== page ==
At the funeral attended by President George W. Bush and three former presidents – Lowery said, “While there were no weapons of mass destruction found in Iraq, the alleged reason the United States took military action, … Coretta knew, and we know that there are weapons of misdirection right down here,” having directed his remarks toward President George Bush.

Carter made similar comments, taking strong stabs at Bush’s domestic spying policy and the government’s response to Hurricane Katrina.

“At a funeral of a freedom fighter, it would have been hypocritical not to have addressed some of the civil rights issues,” Sharpton said. “Who would have made one think that, at her funeral, she would not have wanted those issues discussed? Coretta Scott King was a great freedom fighter. She had the poise, dignity and self-esteem that were queenly and regal. It’s a height of arrogance to have visitors to try and write the program.”

Sharpton scolded the audience outside but did not put all of the blame on them for Black America’s ills while speaking with reporters. Asked whether racism or self-destructive actions were the main cause, he stated that it was a combination of the two.

“Let’s not confuse civil behavior with civil rights,” said Sharpton. “The problems in our communities are exacerbated by bad behavior, not caused by it. The problems in our community have been systemic and because of structural problems within the system.”

Stating that the income level among Blacks and Whites is 26 percentage points apart, Sharpton said: “It’s not bad behavior but still institutional actions against us.”

The solution, said Sharpton, is attacking both sides of the issue at the same time. Praising Haynes for his active and multi-faceted ministry, he challenged the congregation to allow themselves to be used for spiritual and community purposes, using scriptural applications.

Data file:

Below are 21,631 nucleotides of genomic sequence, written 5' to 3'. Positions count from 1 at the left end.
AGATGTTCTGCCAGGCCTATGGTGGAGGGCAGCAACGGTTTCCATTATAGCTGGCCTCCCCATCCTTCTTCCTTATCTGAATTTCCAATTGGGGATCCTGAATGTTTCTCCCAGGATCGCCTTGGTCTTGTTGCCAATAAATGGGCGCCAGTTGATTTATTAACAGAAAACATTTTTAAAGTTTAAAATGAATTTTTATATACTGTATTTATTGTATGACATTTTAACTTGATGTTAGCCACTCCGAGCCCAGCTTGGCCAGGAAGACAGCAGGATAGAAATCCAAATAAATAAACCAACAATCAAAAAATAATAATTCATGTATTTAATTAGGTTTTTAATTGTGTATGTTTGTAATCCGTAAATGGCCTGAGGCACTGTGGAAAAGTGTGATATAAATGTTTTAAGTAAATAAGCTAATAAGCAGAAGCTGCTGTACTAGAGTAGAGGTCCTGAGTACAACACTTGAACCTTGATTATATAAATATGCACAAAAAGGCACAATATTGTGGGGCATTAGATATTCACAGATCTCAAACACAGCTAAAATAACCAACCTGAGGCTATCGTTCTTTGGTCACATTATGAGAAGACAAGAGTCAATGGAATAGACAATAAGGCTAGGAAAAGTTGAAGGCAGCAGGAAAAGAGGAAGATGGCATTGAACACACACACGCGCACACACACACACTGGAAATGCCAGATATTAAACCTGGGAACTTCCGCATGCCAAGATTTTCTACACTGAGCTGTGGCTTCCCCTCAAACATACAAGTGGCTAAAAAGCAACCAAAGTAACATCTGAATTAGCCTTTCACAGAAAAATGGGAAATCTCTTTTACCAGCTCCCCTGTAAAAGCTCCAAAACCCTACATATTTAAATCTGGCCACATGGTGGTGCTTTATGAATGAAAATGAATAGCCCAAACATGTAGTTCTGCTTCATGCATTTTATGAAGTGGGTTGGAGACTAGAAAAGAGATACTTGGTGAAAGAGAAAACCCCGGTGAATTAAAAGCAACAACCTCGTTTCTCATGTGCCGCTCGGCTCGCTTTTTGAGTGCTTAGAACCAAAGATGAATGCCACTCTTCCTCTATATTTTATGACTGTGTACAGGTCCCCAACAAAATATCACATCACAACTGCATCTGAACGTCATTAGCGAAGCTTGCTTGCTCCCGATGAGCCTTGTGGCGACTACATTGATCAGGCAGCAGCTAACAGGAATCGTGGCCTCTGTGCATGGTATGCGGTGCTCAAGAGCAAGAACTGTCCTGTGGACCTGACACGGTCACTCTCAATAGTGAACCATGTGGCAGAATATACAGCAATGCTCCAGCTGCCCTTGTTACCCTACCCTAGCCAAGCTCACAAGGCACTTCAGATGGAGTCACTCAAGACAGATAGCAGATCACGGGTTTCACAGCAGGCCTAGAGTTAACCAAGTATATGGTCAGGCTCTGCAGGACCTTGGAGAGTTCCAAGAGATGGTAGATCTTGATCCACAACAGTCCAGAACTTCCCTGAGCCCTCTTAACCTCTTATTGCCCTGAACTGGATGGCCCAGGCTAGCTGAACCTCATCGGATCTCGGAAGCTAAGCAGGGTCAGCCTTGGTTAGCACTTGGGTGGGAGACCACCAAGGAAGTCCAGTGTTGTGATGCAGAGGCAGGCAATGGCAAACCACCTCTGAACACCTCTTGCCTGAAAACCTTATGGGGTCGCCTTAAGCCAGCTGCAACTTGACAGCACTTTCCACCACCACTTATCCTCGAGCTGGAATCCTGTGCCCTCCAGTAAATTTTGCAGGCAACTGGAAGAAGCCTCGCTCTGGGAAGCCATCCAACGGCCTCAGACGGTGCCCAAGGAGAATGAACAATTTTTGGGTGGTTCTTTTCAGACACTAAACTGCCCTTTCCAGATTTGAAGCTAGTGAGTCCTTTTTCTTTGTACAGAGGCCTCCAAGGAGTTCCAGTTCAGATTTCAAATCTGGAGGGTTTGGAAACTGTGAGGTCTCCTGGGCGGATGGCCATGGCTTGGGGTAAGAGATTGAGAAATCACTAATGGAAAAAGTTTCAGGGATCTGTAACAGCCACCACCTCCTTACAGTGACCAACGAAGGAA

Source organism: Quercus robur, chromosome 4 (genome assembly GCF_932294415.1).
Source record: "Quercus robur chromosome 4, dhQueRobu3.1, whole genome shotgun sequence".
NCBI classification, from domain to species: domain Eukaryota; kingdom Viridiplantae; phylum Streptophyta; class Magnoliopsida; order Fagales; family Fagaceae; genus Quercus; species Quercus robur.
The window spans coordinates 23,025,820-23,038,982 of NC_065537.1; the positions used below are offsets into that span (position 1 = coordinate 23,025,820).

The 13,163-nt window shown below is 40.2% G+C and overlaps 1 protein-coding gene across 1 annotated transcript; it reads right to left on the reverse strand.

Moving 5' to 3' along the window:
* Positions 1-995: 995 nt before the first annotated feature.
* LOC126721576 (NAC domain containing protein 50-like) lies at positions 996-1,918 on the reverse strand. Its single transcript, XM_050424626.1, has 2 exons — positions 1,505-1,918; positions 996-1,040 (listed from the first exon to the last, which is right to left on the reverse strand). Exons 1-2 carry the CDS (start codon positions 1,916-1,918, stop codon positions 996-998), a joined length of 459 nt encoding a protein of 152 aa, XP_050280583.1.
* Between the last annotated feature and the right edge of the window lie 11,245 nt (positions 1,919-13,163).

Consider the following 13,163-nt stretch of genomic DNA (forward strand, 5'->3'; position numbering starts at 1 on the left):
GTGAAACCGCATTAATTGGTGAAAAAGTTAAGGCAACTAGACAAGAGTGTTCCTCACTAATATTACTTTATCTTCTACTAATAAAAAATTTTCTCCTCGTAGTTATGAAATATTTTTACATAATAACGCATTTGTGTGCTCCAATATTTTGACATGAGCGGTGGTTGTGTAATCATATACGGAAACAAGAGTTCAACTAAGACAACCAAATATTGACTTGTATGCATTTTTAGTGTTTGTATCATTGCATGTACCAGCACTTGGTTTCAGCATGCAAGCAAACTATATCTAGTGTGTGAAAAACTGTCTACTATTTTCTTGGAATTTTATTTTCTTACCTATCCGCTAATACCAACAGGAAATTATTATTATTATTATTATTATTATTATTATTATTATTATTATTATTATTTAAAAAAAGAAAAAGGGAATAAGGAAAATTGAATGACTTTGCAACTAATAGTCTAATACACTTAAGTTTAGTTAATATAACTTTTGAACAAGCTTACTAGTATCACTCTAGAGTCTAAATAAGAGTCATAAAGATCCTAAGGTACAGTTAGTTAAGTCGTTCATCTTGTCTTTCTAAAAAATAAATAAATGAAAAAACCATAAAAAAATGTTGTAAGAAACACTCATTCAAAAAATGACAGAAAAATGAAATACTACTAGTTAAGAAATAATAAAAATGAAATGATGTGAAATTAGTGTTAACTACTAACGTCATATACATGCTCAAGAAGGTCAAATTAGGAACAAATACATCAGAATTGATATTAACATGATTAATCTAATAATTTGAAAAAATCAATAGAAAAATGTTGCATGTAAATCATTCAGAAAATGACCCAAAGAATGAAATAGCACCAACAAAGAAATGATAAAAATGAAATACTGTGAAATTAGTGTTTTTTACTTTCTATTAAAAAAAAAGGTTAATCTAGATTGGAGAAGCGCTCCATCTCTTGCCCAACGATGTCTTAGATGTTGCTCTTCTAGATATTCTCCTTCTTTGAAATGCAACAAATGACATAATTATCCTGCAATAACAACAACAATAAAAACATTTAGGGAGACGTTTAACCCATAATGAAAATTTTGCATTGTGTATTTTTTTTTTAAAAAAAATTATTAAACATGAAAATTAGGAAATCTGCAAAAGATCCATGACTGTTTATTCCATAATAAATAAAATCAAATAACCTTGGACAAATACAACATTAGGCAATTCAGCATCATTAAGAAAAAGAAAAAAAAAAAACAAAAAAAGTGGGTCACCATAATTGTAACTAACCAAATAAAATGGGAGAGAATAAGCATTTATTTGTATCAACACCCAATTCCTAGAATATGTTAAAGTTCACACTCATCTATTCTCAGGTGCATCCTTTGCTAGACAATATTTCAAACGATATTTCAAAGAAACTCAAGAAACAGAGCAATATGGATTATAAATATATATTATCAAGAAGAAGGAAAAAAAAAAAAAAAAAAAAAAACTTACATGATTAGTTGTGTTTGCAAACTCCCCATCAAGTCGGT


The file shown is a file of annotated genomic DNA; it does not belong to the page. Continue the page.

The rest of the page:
“Why would God save you to do nothing? If God can use Moses to challenge Pharaoh, the three Hebrew boys to challenge Nebuchadnezzar and Daniel to challenge to Balthazar, then why can’t God call us to challenge George Bush?” Sharpton said, drawing a roaring ovation. “If you’re scared or afraid that someone will come after you, say that. But don’t act like God punked out because you punked out.”

He continued: “God always has people that speaks truth to power. That’s not politics but the works of the church.”

When a reporter noted that conservative talk show host Bill O’Reilly charged him with pimping the Black community,” Sharpton answered: “Why does he have me on his show every two weeks. So, is he pimping?”

Sharpton did manage to quell some critics when he ran in the 2004 presidential election before conceding in March. He drew more votes than early front-runner Howard Dean in five states.

“He’s (now) chairman of the (Democratic) Party,” Sharpton joked. “I’m running around having to wrestle with people like Bill O’Reilly.”

Maybe he just needs to wear a bigger medallion.

This article was posted by Steve on Wednesday, February 22nd, 2006. Comments are currently closed.